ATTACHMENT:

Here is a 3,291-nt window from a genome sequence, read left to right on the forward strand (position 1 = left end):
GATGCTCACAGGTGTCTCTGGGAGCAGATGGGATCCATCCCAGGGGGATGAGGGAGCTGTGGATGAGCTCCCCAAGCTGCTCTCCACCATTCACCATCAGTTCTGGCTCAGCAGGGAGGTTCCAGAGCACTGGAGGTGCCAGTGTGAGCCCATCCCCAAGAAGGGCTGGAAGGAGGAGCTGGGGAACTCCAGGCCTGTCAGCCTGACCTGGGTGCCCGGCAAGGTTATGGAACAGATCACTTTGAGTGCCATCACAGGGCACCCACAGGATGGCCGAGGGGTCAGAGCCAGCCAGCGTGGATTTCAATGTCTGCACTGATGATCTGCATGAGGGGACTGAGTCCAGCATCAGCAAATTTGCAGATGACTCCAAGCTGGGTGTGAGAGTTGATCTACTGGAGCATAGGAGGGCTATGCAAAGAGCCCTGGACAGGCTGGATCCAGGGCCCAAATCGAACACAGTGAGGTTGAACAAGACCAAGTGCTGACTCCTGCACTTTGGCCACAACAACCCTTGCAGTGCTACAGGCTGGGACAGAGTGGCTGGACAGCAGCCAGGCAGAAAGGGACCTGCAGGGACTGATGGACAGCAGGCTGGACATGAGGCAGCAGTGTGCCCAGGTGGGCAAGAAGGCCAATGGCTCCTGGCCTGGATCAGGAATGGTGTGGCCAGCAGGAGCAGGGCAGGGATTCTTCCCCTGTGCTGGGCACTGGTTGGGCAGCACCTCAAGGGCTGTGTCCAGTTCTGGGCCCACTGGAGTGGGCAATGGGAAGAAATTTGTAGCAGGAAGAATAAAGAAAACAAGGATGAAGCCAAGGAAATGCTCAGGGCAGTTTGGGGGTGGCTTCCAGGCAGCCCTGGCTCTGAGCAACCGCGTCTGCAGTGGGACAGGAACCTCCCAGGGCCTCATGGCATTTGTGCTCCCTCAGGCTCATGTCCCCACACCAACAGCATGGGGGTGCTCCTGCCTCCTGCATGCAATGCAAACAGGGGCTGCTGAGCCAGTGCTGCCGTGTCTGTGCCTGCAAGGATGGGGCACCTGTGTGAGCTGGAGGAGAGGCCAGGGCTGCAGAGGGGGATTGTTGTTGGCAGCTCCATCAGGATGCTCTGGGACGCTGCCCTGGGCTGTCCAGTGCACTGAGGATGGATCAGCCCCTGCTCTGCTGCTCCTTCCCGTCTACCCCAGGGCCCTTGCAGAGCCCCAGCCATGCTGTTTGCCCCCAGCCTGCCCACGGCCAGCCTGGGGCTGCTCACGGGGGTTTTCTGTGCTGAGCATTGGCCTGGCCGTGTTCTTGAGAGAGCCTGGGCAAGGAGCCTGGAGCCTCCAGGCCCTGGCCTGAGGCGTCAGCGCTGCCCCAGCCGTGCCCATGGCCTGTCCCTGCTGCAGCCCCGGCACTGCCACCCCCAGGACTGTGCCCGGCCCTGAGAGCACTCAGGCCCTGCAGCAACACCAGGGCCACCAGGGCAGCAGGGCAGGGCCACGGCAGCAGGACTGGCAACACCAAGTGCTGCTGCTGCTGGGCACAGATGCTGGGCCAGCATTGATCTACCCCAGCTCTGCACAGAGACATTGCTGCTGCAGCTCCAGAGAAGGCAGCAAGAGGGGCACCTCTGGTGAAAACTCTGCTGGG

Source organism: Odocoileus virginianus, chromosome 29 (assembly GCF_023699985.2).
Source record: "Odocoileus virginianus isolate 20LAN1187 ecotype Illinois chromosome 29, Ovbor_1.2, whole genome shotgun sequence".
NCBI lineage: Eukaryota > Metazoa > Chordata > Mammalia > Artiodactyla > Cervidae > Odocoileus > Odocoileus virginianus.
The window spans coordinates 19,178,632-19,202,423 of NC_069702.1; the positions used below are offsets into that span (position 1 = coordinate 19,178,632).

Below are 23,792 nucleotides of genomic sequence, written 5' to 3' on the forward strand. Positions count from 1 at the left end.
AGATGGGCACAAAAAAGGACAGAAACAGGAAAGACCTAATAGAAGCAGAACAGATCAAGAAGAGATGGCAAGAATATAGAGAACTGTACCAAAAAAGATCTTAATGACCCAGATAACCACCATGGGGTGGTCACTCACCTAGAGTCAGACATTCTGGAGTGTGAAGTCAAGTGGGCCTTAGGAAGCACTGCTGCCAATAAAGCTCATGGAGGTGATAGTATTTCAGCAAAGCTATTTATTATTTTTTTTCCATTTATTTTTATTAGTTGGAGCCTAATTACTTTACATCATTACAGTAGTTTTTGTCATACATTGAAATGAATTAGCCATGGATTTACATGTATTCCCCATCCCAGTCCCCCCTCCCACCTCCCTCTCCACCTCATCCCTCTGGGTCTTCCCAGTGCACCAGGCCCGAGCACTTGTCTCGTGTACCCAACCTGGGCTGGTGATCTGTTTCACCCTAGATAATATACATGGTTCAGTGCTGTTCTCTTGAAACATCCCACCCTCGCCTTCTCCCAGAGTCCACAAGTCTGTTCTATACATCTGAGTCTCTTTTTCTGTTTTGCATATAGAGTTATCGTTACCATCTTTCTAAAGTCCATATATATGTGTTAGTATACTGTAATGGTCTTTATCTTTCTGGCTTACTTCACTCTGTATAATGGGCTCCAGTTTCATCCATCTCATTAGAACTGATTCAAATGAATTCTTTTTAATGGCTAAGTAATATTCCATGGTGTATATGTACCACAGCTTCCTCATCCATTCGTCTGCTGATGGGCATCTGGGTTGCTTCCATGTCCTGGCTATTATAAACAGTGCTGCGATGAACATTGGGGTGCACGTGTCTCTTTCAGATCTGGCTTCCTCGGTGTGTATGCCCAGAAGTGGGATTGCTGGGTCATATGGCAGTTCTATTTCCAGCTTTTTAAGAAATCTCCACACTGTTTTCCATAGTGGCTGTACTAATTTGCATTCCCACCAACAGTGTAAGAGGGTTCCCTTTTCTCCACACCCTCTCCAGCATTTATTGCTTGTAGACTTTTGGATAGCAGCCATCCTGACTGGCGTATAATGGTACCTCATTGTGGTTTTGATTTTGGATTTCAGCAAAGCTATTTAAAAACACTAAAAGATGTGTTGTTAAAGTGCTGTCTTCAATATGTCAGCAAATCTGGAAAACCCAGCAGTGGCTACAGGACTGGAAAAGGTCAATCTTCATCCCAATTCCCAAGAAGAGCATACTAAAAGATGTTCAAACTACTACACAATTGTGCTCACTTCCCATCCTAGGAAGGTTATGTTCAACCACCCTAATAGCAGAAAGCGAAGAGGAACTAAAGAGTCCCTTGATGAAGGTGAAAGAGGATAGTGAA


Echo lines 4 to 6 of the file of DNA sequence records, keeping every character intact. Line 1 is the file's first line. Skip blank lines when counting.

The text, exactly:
Source record: "Odocoileus virginianus isolate 20LAN1187 ecotype Illinois chromosome 29, Ovbor_1.2, whole genome shotgun sequence".
NCBI lineage: Eukaryota > Metazoa > Chordata > Mammalia > Artiodactyla > Cervidae > Odocoileus > Odocoileus virginianus.
The window spans coordinates 19,178,632-19,202,423 of NC_069702.1; the positions used below are offsets into that span (position 1 = coordinate 19,178,632).